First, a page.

Chinese faculty study teaching methods at Benedictine
Lisle, Illinois ~
Students aren’t the only ones who come from all over the world to study and learn at Benedictine University.
This fall, 14 faculty members from Dalian Nationalities University (DNU) in China came to Benedictine for a certificate program in University Teaching that will allow them to enhance classes back home with fresh ideas, new content and innovative teaching styles.
Throughout September and October, DNU faculty in English and Humanities, Journalism, Economics, Food Science and Mathematics attended classes led by Benedictine faculty members and observed their performance with students inside the classroom. They were also paired up with individual “faculty mentors” to reinforce concepts and discuss different approaches to teaching, textbooks and other strategies to help students learn more effectively.
Victor Wang, an associate professor of history and international business at DNU, said he decided to participate in the fall exchange to further his knowledge of American History and English and learn new techniques for instructional delivery in his courses.
“Learning more about the teaching methodology can help,” Wang said. “In China, we are supposed to lecture a lot. Sometimes the class can be as big as 150 students and that is such a big class that all you can do is give a lecture. Here you have smaller classes, and you can have a discussion and have an activity students can learn from. That’s fun and impressive because it really engages students and helps them apply their memory longer.”
Other DNU faculty members said they were impressed with how Benedictine faculty were able to guide students in group discussion.
“The most impressive thing to me is that teachers here can respond to everyone, no matter what the student’s answer is,” said Nicole Ning, a lecturer at DNU. “There are no wrong answers necessarily. It just means the students have to be very communicative and have the ability to express themselves, and the teacher has to be able to understand them and conduct them.”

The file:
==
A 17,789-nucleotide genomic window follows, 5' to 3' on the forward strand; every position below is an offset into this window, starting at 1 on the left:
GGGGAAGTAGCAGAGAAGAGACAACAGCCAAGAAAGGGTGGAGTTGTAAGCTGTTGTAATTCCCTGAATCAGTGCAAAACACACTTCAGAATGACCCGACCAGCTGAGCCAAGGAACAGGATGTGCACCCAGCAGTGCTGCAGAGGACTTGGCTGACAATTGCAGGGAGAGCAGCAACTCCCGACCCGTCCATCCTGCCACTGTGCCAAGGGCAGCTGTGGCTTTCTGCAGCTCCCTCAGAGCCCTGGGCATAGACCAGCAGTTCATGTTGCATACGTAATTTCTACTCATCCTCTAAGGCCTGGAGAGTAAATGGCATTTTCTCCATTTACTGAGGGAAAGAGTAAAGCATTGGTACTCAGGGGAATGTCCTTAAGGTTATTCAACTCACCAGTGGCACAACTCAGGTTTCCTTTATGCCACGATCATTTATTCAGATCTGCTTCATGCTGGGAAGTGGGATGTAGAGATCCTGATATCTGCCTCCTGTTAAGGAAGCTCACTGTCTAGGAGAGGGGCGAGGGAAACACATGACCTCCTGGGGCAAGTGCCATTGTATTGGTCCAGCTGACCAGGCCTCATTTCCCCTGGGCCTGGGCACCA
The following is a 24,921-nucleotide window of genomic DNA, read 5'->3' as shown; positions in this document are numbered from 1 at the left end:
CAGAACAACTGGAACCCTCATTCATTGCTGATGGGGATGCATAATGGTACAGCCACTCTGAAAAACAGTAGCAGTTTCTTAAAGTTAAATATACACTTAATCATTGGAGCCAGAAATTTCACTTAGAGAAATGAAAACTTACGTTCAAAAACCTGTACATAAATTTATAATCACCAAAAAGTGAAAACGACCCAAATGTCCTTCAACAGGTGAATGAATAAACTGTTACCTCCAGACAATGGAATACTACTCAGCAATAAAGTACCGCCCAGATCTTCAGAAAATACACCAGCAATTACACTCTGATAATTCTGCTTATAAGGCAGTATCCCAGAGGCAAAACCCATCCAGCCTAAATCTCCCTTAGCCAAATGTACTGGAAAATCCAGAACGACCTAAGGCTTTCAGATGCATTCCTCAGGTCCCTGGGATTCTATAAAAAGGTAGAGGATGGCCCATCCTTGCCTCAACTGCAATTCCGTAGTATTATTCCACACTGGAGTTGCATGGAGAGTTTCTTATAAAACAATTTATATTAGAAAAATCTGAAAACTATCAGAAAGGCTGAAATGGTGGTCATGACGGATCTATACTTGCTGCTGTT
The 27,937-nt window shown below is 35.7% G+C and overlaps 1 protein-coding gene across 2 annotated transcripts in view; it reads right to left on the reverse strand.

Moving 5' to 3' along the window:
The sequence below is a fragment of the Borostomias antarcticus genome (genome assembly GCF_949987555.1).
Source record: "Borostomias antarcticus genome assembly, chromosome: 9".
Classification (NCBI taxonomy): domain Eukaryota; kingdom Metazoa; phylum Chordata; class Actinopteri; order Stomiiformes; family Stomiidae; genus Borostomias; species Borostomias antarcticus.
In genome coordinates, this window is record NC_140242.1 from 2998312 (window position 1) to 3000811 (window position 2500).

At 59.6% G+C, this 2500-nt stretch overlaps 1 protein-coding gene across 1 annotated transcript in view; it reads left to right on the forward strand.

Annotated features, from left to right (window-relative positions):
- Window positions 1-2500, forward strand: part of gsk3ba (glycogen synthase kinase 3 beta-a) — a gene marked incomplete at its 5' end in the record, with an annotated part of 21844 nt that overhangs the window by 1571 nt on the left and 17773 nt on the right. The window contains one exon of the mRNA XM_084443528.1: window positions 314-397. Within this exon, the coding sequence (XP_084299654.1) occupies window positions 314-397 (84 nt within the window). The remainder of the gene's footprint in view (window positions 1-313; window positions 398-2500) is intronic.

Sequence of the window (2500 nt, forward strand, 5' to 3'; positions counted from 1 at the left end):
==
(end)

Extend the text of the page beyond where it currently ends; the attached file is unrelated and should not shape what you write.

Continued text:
Vince Gaddis, Ph.D., professor of History at Benedictine, said the experience has helped to inform his own teaching in Global Studies courses at Benedictine. In one class in particular, Gaddis encouraged some DNU faculty members to answer student questions on economic development in China and the impact the country’s one-child policy might have on its future.
“Having their perspective on those kinds of things is priceless,” Gaddis said. “It helps students, it helps me and it helps my teaching in the future when I go on to address this same subject. It’s always valuable to learn other perspectives, to learn and see how other folks teach, their different styles and what their different ways of teaching are.”
This kind of exchange is one way Benedictine strives to keep the classroom interesting by providing faculty members with opportunities for professional development with an international perspective that helps keep them on the forefront of the latest trends and advances in academia.
“Anytime you have scholarly and pedagogic exchanges with other colleagues in your field it’s bound to be valuable,” said Steven Day, Ph.D., an assistant professor of Chinese Language and Literature at Benedictine. “Being aware of other educational systems and cultures can certainly help our faculty better address our international student population and their specific needs. And, by adopting other practices to enrich our teaching, Benedictine faculty can also enhance the general educational experience for our students with an international dimension.”
The visit was coordinated through Benedictine’s Global College, the College of Liberal Arts, the College of Education and Health Services, and the College of Science.
Throughout the past five years, DNU has hosted similar international faculty seminars in China for visiting Benedictine faculty. This ongoing partnership helped lead to the exchange at Benedictine, said Alan Gorr, Ph.D., dean of Benedictine’s Global College.
“This is the latest development in what has become a vast collaboration between our two universities,” Gorr said. “It has laid the groundwork for future cooperation in numerous areas and it has furthered our development as a global learning community.”